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Maundy Thursday: The Stooping Savior

03.12.2024

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As a parent of two children under two years old, I am well acquainted with the task of dealing with the filth of another. For the first few decades of my life, I only had to worry about my own cleanliness, but the role of dad has imparted to me the duty of helping maintain the hygiene of our two wonderful and messy daughters. Daily life now includes a constant rhythm of diaper changes, wiping snotty noses, and scrubbing those unexplainably sticky hands. 

Being human is messy (literally and figuratively), and sometimes we cannot care for ourselves—requiring someone to perform the humbling task of caring for us.

These new responsibilities in my life have given me an increased appreciation for the deeply symbolic moment when Jesus washed his disciples’ feet at the Last Supper, mere hours before Judas betrayed Him and handed Him over to the high priests. The Gospel of John presents this story vividly, capturing the rising tension as Jesus knowingly and willingly marches toward his crucifixion. 

It was just before the Passover Festival. Jesus knew that the hour had come for him to leave this world and go to the Father. Having loved his own who were in the world, he loved them to the end.

The evening meal was in progress, and the devil had already prompted Judas, the son of Simon Iscariot, to betray Jesus. Jesus knew that the Father had put all things under his power, and that he had come from God and was returning to God; so he got up from the meal, took off his outer clothing, and wrapped a towel around his waist. After that, he poured water into a basin and began to wash his disciples’ feet, drying them with the towel that was wrapped around him.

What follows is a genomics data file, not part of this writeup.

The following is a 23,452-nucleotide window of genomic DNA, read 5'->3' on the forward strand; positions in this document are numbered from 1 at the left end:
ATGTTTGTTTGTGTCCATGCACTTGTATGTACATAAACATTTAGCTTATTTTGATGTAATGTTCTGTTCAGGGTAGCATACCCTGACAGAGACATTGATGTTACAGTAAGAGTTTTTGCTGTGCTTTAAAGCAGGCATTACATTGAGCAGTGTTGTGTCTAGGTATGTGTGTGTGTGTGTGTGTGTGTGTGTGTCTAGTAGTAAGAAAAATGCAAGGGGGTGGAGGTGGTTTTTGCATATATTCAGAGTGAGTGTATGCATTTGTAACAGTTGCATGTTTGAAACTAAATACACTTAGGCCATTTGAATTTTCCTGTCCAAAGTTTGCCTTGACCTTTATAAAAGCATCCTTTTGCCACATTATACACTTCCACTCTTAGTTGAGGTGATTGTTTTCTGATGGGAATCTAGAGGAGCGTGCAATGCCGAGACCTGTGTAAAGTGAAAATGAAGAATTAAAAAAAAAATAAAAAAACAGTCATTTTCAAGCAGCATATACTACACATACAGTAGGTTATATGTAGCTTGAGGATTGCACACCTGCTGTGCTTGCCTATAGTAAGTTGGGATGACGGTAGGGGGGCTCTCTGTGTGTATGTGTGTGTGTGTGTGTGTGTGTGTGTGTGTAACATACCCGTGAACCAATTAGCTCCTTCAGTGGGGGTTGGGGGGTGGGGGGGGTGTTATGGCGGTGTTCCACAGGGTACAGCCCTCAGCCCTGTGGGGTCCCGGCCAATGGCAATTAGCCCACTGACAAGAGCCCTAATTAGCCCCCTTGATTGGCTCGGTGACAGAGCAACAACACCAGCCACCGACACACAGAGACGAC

John 13:1-5

Immediately, Jesus is met with opposition from Peter and the rest of the disciples. In a cultural context, it’s easy to understand why. Everything about this task would have been seen as demeaning: His seemingly random outfit change was an intentional adoption of a slave’s attire, the act of foot-washing was a job often reserved for the lowest of servants, and the concept of a superior washing their inferior’s feet was completely unheard of., Why in the world was this great man, their teacher, leader, and messiah, engaging in such an embarrassing undertaking? 

After completing the degrading task, Jesus paused to partially explain that He modeled how they were now meant to live. It is one thing to tell people to serve; it’s another to show it in the messiest way possible. Jesus didn’t offer up hollow words about service without first showing it in action. 

His challenge for his followers was relatively simple: if Jesus, the King of kings and the Lord of Lords, would stoop low to wash their dirty feet, they should follow his example to wash one another’s feet. 

Later in the evening, Jesus emphasizes His point by giving them blunt directions for how they are meant to live.

“A new command I give you: Love one another. As I have loved you, so you must love one another. By this everyone will know that you are my disciples, if you love one another.”
John 13:34-35

This statement is the basis for what we now call “Maundy Thursday,” a title derived from the Latin word for “mandate.” Maundy Thursday commemorates this powerful evening and how Jesus demonstrated what it looks like to serve one another through his actions and words.